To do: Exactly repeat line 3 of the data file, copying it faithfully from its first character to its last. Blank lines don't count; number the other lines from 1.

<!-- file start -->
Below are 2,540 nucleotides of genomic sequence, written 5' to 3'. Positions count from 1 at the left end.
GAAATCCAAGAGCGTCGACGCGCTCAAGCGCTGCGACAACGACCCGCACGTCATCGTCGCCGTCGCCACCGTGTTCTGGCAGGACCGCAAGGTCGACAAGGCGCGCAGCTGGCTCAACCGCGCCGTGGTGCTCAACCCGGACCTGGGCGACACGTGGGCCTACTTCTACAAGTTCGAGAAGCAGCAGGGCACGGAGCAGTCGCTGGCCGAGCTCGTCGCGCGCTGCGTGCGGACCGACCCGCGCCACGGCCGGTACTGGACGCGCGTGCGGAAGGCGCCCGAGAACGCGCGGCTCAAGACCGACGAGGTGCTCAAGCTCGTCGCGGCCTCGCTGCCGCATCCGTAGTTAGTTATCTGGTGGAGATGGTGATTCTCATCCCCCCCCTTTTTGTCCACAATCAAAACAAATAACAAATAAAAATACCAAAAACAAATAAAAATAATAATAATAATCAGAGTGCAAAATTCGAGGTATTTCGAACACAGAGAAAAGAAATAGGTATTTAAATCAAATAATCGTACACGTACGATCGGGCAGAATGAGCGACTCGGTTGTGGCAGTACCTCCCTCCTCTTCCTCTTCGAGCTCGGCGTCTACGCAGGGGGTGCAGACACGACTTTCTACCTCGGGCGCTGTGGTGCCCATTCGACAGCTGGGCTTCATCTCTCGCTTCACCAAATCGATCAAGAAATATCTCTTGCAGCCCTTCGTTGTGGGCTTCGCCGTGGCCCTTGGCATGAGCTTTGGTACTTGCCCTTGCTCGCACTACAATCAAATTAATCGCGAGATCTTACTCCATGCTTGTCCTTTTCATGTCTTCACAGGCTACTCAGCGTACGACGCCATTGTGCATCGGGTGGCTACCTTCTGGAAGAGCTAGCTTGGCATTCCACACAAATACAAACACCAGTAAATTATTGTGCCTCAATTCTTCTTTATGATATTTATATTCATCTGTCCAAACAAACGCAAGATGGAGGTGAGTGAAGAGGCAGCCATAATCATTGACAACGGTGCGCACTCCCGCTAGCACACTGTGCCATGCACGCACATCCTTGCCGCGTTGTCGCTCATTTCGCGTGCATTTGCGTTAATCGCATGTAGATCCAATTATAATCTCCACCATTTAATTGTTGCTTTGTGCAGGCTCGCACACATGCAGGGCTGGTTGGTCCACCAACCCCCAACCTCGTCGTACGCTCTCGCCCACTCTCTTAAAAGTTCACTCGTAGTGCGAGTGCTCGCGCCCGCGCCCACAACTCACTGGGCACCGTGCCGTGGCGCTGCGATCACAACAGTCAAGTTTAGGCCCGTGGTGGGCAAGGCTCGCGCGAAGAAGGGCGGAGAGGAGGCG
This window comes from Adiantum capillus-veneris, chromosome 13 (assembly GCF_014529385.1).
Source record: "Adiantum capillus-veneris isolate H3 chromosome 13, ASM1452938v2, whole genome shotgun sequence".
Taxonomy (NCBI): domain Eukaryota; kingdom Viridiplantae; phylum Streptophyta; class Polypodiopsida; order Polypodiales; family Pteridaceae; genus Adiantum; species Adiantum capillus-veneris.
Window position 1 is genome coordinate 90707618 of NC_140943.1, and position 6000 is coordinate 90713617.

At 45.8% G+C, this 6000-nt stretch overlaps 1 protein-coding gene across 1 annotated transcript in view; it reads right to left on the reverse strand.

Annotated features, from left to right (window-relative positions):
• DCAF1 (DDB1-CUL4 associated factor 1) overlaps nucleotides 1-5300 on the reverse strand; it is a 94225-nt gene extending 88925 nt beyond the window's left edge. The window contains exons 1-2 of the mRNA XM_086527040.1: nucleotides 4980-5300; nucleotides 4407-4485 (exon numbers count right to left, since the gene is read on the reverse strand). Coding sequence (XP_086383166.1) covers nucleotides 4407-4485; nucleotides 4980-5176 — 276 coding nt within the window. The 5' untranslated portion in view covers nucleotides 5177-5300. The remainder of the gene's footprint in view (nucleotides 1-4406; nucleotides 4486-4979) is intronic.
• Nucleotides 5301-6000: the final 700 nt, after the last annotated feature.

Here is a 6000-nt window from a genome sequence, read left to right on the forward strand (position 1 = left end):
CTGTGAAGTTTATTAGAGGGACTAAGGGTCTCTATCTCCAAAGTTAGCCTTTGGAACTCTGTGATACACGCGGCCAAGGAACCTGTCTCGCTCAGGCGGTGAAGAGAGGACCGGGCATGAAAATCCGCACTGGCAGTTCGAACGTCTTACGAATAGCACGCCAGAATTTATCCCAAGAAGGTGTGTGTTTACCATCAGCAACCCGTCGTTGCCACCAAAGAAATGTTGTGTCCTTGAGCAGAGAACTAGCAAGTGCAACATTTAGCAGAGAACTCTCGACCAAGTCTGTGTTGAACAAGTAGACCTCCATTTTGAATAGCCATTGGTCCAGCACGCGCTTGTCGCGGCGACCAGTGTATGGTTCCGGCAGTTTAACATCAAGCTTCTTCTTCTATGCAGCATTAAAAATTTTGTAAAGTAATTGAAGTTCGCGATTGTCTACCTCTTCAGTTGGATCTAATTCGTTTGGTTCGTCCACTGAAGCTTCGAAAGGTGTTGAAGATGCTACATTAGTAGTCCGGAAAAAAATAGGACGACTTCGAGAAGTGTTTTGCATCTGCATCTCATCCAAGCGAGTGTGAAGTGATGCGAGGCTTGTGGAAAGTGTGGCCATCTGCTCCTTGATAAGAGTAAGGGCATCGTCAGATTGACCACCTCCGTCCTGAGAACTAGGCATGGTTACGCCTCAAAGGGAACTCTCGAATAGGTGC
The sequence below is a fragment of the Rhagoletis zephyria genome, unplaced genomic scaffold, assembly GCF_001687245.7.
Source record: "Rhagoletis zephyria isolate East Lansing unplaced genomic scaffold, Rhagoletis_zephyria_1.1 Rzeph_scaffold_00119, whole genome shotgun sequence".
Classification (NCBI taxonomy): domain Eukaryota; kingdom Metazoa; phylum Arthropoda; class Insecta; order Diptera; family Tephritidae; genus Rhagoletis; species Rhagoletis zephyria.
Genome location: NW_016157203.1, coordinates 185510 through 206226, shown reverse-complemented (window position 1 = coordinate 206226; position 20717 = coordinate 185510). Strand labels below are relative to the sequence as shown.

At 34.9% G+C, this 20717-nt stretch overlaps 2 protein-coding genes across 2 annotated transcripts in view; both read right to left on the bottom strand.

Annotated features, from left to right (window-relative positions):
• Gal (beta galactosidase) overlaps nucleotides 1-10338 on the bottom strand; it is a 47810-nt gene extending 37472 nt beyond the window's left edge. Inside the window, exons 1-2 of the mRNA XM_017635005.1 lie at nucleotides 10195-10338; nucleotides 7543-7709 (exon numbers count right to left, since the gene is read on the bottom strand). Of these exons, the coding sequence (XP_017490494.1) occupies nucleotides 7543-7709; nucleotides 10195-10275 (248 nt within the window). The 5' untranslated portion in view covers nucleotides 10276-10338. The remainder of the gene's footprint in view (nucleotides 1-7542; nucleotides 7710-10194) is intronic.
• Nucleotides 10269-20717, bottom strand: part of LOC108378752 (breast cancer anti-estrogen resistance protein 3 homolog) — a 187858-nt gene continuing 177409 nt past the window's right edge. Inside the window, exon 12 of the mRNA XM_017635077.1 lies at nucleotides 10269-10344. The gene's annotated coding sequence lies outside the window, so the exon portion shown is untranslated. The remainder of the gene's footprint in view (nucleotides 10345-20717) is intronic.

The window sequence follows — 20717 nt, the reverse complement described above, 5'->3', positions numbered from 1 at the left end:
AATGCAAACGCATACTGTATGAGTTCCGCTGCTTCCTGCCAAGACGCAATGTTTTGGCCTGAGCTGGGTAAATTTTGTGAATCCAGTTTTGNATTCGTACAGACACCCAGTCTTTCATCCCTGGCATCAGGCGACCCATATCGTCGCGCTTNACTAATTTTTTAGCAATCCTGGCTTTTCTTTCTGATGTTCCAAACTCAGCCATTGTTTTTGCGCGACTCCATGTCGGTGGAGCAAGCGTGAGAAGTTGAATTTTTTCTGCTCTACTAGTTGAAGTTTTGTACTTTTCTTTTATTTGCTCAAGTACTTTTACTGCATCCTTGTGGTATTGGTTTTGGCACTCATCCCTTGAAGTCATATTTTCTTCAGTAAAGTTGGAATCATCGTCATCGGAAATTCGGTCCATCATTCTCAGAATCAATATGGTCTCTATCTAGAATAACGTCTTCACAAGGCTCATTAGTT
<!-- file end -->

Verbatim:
This window comes from Adiantum capillus-veneris, chromosome 13 (assembly GCF_014529385.1).